I won’t tell you how to vote – but I am asking you to think about what drives your decision

He has told you, human one, what is good and
        what the Lord requires from you:
            to do justice, embrace faithful love, and walk humbly with your God. – Micah 6:8


Okay, peeps, this is very important. It’s hard to categorize me politically, and I seriously want it to stay that way. My history of presidential voting should give you some insight: I became a citizen February 15, 1985, and I haven’t missed an election since. I voted Bush, Clinton, Dole, Gore, Bush, McCain, Obama, Clinton. Local races reveal the same level of diversity.

When we lived in Florida my Op-ed column ran weekly in The Tampa Tribune. Evidently my opinions  had some influence, because I was approached by more than one political “exploratory committee.” The Democrats asked me to consider the School Board and both parties wanted to talk with me about the Florida House.

If you’re wondering, I said “No, thank you,” every time.

Things that get my attention:

But I am very interested in both the process and the people we elect to serve. Things that get my attention when I am preparing to vote include:

  • Character,
  • Humility,
  • Integrity,
  • Compassion,
  • Proven ability to build consensus,
  • The ability to recognize when she/he is wrong,
  • Willingness to reach across the aisle,
  • Authenticity,
  • A genuine love for God,
  • A sense of humor,
  • Sharp intelligence….

Let me tell you, friends, the last thing we need to be thinking about when we vote – especially for executive positions – is party politics. I do not want the leader of our country (or our state), or our members of Congress to be beholding to anyone but the American people and, hopefully, God.

The reason I mention the Almighty is not because I believe being a Christian is a prerequisite to holding public office, but because I honestly feel that a personal, humble understanding of who we are in relation to God helps facilitate our greater calling to serve.

Believe me, it is not my place to tell you who to vote for. What I do want you to think about, however (and I’m speaking to all 6,687 followers of this blog plus the tens of thousands of people who stop by to visit) are some of the things I mentioned in the bullet points above.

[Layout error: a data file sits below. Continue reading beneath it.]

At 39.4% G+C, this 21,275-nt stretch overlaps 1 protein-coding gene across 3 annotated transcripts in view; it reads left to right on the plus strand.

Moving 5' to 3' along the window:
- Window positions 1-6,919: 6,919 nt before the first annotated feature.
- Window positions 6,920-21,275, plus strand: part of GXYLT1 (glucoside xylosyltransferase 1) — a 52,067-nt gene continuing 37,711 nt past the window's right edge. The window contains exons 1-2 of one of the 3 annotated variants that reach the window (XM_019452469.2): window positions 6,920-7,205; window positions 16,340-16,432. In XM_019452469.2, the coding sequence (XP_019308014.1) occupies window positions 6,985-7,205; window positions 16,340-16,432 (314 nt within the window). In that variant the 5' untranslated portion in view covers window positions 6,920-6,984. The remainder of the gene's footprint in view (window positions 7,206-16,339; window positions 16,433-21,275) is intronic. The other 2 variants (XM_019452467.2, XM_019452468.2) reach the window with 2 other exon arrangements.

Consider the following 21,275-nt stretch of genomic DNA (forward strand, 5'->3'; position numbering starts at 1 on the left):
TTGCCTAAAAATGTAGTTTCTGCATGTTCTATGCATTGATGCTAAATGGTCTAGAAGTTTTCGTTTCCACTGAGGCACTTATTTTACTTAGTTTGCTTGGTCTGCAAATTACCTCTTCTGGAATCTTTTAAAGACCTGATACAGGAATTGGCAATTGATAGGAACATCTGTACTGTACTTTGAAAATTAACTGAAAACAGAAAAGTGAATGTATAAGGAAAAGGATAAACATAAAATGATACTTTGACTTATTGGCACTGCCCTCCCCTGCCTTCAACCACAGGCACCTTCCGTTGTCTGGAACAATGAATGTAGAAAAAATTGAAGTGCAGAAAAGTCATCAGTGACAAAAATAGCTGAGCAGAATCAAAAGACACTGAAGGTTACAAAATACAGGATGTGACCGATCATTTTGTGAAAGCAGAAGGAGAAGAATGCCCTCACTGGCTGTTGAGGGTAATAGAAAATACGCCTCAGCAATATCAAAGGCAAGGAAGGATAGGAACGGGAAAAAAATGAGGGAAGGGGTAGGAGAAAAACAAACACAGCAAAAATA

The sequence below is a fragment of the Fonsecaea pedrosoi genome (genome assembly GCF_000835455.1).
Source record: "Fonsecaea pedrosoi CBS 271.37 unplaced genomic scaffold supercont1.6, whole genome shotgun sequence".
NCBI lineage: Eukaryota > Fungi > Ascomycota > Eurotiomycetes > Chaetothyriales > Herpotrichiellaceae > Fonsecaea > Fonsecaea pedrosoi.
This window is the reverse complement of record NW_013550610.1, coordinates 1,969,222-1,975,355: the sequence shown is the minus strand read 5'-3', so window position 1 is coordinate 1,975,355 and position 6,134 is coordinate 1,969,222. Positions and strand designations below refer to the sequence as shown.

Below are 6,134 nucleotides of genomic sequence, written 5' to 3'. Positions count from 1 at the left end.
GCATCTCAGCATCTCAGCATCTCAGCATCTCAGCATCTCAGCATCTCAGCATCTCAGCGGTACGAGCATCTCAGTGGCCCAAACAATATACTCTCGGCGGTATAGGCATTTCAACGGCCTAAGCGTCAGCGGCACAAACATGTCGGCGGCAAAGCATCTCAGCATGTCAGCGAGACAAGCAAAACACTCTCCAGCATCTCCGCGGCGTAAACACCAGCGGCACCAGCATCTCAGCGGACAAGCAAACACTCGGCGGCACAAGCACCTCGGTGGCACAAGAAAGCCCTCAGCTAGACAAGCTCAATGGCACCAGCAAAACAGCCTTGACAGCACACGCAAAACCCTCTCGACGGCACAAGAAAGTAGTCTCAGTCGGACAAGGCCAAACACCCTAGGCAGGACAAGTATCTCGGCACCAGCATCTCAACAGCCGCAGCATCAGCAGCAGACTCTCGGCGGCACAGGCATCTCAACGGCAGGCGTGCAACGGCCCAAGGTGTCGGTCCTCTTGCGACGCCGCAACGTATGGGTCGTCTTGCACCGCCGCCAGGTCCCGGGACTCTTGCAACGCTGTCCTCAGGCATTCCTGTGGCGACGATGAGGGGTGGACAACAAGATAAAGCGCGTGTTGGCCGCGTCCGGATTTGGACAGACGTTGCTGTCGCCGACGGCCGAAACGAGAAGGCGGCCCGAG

No-one is perfectly qualified:

There is not one solitary human being in this entire nation who is a perfect candidate for high office. Because of that indisputable fact, I tend to be drawn to individuals capable of saying something along the lines of: “I am not sure that I have all the bullets checked off, the complete knowledge or vision America needs, or the various ‘must-haves’ everyone is looking for… but I promise I will do my best to make sure we are united, and healthy, and encouraged, and working together to get the job done.”

The bottom line for me, is that we all understand how much we need each other, and that we all acknowledge this important truth: “We are all wrong probably fifty-percent of the time, and every one of us has a lot to learn.”

Hmmm. Maybe I should move “humility” up to the very top of the list.

I charge you to…

Regardless, friends, I charge you with the important responsibility of putting party politics aside and asking important questions about integrity and morality and humility and faith.

One more thing. Vote. Vote with thought and prayer and intelligence and research. Vote. Let your voice be heard. We will be talking about this again later, you can be sure.

writer Derek Maul lives and shamelessly pontificates in Wake Forest, NC

So don’t try to guess my choice for president, or governor, or local dog-catcher. Instead, follow my lead and kick party politics to the curb. Ask the right questions. Pray the right prayers. Listen to the voices of the underprivileged and the dispossessed.

And remember what God requires of each one of us: “To do justice, embrace faithful love, and walk humbly with your God.”

Can I get an “amen”? – DEREK

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